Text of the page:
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The science or art of cultivating fruits, vegetables, flowers, or ornamental plants. Agriculture plays an important role in Pakistan's economy contributing 25% to GDP, employs 44% work force of country. With in agriculture the horticulture is an important sector, production of fruits 6.2 mtons, vegetables 5.0 mtons, citrus 2.0 mtons, mangoes 1.0 mtons, dates 0.63 mtons and apples 0.4 mtons.Total exports of fruits and vegetables for 120435000 US$ and quantity 471693tons.


Bougainvillea: A potential ornamental plant
Bougainvillea (Bougainvillea spectabilis Willd) belongs to the family Nyctagin- aceae, which is composed of 30 genera and 300 species but in Pakistan only 5 genera and 11 species are present.

Disease destroying mango trees
THE present mango disease that has devastated many mango trees first in the Punjab and recently in Sindh, is visually identifiable by slowly yellowing and wilting leaves in scattered areas.

Magnificent mangoes of Pakistan
MANGO is a delicious fruit grown in slightly less than ninety tropical and sub-tropical countries in the world. The fruit is most­ly eaten fresh as a dessert.

Post Harvest Handling of Mangoes
MANGOES can be successfully stored for up to three weeks if the recommended harvest maturity, post harvest handling and storage conditions are employed.

Living with nature
A gentle drizzle patters on the leaves of fruit trees in the orchard as dawn turns the sky a watery pink and the sun begins to make its appearance. Birds sing and rustle in the undergrowth and a nocturnal Flying Squirrel disappears off to bed after a long night of feasting on the ripening black figs and brambles which flourish on the perimeter fence of our garden.

Mango Tree Mortality
Mango, Mangifera indica L. is one of the most important fruit which is exported to many countries such as Dubai, Saudi Arabia, UK, Germany, France, Holland, Switzerland, Italy, Singapore and Malaysia.

Marigold poor man's saffron
Marigold, calendula officinalis, with its pale-green leaves and golden orange flowers, is a familiar sight in spring in homes and in grandens. It belongs to family compositae. The botanical name comes from the latin clendae, meaning the first day of the month. What is not known, is Its value in cookery and medicine.

Bell Flowers
There is something very special about Bell Flowers, more correctly termed as members of the ‘Campanulaceae’ family of plants.

Neem The wonder tree
Most of the pesticides currently in use have caused serious social and environmental repercussions. Insecticides derived from plants are ecologically desirable and economically advantageous. More than 2,400 plant species possess pest control properties.

New garden planning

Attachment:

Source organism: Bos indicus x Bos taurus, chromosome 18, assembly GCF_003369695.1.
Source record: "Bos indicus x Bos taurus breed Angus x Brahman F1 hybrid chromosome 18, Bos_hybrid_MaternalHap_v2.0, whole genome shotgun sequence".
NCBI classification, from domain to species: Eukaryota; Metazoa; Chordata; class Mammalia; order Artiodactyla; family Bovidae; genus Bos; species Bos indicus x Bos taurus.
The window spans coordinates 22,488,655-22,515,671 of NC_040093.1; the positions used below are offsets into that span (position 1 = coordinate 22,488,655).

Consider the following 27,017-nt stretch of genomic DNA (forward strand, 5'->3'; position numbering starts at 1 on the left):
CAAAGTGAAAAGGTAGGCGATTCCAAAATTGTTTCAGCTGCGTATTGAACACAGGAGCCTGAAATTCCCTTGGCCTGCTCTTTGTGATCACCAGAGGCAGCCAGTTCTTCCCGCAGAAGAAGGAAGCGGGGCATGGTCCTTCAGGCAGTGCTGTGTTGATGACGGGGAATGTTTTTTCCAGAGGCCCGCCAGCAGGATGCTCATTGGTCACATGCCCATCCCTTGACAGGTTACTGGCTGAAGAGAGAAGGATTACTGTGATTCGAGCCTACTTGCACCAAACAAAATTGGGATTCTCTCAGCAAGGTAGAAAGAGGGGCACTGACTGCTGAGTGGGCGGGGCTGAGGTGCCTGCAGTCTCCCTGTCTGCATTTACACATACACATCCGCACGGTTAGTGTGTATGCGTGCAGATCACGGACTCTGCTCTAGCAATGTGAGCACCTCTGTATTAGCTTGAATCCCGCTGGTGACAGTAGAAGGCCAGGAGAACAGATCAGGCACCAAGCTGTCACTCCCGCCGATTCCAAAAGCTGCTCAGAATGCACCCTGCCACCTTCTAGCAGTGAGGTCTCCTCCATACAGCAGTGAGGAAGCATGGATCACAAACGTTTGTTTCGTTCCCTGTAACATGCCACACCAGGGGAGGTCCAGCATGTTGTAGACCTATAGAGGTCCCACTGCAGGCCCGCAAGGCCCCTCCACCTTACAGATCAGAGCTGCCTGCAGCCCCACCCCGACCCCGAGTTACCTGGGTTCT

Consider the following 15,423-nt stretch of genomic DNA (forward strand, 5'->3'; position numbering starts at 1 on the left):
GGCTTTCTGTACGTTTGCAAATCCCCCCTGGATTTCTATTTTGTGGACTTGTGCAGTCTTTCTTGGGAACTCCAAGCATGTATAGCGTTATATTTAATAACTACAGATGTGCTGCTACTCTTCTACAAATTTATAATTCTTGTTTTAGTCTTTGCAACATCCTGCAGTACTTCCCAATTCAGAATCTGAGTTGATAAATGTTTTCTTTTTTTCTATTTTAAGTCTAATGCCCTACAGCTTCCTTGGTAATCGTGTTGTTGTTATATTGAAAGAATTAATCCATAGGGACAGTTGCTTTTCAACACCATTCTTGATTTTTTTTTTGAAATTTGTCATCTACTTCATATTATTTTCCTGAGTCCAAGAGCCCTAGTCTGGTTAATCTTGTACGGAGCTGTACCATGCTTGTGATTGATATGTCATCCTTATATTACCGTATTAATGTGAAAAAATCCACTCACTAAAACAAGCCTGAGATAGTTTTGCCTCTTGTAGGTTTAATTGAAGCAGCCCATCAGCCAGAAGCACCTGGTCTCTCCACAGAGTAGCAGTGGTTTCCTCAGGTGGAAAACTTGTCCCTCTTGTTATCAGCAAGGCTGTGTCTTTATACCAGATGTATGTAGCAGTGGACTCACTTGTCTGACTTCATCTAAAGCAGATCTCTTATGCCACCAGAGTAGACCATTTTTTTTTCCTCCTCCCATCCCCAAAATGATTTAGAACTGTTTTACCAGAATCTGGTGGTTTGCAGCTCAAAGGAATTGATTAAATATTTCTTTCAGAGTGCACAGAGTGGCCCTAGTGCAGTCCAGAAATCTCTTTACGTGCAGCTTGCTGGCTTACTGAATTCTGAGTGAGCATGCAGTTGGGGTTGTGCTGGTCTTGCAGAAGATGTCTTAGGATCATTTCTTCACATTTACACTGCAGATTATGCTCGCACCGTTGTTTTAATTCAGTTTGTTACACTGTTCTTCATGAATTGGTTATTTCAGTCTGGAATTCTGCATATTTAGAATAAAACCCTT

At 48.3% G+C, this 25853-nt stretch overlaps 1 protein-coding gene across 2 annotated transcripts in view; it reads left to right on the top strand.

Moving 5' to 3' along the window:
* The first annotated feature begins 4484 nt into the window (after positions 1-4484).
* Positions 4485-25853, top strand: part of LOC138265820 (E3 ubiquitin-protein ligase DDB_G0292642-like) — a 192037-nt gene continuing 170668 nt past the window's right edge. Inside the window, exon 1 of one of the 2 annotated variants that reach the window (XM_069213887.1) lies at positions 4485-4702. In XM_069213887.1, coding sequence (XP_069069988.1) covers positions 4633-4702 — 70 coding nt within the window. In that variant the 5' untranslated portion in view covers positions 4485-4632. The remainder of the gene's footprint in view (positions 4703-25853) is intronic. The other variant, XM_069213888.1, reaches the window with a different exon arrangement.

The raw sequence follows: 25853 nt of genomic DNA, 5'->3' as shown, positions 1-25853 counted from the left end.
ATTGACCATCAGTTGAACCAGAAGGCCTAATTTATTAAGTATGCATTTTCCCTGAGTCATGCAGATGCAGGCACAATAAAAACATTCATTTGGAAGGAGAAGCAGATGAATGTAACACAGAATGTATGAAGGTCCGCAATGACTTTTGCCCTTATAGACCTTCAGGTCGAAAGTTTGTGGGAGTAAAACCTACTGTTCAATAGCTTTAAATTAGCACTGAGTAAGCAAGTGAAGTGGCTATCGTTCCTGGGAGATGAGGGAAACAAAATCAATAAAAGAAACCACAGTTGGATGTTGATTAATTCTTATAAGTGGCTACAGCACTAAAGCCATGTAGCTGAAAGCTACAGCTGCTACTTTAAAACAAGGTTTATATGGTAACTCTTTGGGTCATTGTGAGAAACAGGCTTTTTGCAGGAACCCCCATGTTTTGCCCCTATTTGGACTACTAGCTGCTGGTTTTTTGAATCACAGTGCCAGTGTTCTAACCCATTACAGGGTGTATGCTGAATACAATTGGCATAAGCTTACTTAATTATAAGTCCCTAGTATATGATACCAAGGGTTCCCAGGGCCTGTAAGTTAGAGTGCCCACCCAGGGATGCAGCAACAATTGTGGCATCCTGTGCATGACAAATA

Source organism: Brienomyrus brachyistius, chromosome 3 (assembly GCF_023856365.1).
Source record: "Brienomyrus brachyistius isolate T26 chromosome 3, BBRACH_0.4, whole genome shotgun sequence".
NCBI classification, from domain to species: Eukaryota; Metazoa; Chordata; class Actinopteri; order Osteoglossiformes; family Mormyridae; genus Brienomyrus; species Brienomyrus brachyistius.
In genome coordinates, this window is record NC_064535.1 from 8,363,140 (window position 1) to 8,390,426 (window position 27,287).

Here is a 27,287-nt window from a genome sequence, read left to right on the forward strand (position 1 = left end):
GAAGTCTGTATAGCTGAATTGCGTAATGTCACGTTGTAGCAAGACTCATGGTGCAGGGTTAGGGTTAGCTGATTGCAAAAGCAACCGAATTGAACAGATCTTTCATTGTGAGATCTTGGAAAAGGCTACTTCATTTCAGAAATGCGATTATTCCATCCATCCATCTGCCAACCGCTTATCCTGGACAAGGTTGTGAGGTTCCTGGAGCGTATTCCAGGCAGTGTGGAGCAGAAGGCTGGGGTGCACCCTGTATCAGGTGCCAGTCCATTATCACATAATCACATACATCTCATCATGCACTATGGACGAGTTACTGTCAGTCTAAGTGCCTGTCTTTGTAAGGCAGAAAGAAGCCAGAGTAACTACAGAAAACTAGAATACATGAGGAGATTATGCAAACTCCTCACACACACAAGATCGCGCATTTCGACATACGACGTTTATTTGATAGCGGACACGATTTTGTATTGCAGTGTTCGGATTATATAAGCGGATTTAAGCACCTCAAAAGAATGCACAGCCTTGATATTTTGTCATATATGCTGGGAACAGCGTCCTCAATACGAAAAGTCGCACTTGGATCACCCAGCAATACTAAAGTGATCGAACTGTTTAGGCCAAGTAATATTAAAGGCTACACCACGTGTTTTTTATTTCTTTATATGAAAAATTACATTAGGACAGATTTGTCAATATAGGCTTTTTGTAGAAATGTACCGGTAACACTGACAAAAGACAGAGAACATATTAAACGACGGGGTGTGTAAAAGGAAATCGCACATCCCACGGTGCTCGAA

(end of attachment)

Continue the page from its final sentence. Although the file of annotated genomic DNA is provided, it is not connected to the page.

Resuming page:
Q. There is an area of about 100 sq. yds. At the back of our new house where we plan to make a kitchen/beauty garden. Do you have any ideas please?
A. The recent gardening series ‘The Edible Garden Dream’ which ran in six issues of ‘The Review’ would be ideal to consult for your requirements but, if you cannot get hold of this, then make a trip to your local Sunday bazaar or to a second hand book shop and pick up a few gardening books from overseas as these should give you lots of good ideas..

Horticultural societies in demand
Q. I want to do a course in gardening, could you please point out some suitable places where I can enroll in one.
A. Once again, I suggest that you get in touch with your local Horticultural Society as they should be aware of what courses are available in your area.

Psychological Benefits of Gardening
In fact, even the sight of a few trees, the view from a window at home or at work, can provide satisfaction. Similarly, landscape areas can also be a source of satisfaction; weather or not one participate in their maintenance.

Sumptuous Sweet Williams
So simple to grow, yet sadly overlooked by the majority of gardeners, ‘Sweet Williams’ give a sumptuous and, if you have the right varieties, delicately perfumed display with the minimum of effort.

The edible garden – part 1
Chopping vegetables at the kitchen counter this morning, heavy snow gusting sideways across my line of vision and wondering which gardening subject readers may find of interest next, it suddenly struck me that the majority of ingredients for the Vegetable Spaghetti sauce I was ‘inventing’ actually came from my garden.

The edible garden – part 2
If you studied Part 1 of ‘The Edible Garden’ you may have realized that I left you facing 50 square yards of soil and manure or mulching material with absolutely no way of getting from A to B without sinking up to your knees in the stuff!

The edible garden – part 3
The orientation of ‘The Edible Garden’ is something that must not be overlooked, as, the south facing wall for example, will be much warmer and sunnier than the wall facing north which should have a decent amount of shade.

The edible garden – part 4
The boundary wall of ‘The Edible Garden’ should, by this time, have been planting with a good assortment of climbers which produce something useful and tasty to eat so we will now take a look at what you can grow to keep them company.

The edible garden – part 5
Now that the boundary wall and adjacent borders are under control, I hope, we can make a start on the central area of ‘The Edible Garden’.

The edible garden – part 6
In this, the final part of ‘The Edible Garden’ series, we will take a look at something which no such garden is complete without….that all important source of numerous additional vitamins and minerals….fruit.



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